Break Out Group 2: Stream, Riparian Areas, and Wetlands

Breakout Discussion Groups: Streams, Riparian Areas, & Wetlands
2015 Open Science Conference
Friday May 22, 2015
This discussion revolved around understanding system dynamics and compounding changes in
relation to ecology, hydrology, climate change, and land use. There is a need to understand how climate
change and land use change affect ecosystems which can further impact hydrology. An understanding of
the legacy effects of water law is also crucial to the system as well as planning for future water demand.
Participants discussed the need for models that couple social and ecological systems, and qualitative as
well as quantitative research. Discussion promoted collaborative integration of federal, private, and
public water users to communicate, build trust, and transfer knowledge to collaborate across
frameworks and address the gaps in access between groups. One participant suggested finding
meaningful and long lasting collaborations upstream, be strategic in partners, be proactive, and address
problems instead of symptoms. Participants also had an in-depth discussion on the importance of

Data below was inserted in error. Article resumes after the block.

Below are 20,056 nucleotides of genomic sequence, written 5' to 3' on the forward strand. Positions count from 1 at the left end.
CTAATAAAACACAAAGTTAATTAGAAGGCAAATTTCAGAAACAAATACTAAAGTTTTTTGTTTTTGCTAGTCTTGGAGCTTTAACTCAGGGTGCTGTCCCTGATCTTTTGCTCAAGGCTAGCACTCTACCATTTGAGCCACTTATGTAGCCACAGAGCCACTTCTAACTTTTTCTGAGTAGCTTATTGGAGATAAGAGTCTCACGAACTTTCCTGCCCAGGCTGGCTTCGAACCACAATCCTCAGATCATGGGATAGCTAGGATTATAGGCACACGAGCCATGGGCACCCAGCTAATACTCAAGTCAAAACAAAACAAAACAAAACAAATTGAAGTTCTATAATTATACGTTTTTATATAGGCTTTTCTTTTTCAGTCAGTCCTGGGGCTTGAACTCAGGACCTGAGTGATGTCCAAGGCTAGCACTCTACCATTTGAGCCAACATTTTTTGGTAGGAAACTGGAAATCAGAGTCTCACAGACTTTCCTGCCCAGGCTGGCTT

creating a neutral space to meet with stakeholders that allows for comfortable disagreement,
discussion, and engagement.
The most pressing management issues related to climate change that still need to be addressed:
Multiple sources of uncertainty: (water, land use, etc; not just climate) How do you
communicate and manage uncertainty?
How can scientists be concise so managers can act? Relate science to applied benefit of end
users, transfer knowledge and increase communication between science and end users.
What is relevant scale? What size is reasonable (temporal as well as spatial)?
The most pressing gaps in scientific knowledge related to climate change in our region:
Indirect impacts of climate change (how does climate change affect ecosystems which then
affect hydrology)
Understanding incentives for actors
How water flows through social systems (private ownership to federal management, to public
Examples of collaborations that work:
Face to face interactions complimented with technology to increase reach
Creating a “safe space” to speak openly without fear or constraints
Trust and building equal relationships
What the NC CSC can do to foster and facilitate successful collaboration:
Continue to provide networking opportunities and workshops
Build a community that crosses boundaries, help build an interdisciplinary network
Define shared vocabulary/terminology so that language is useful for managers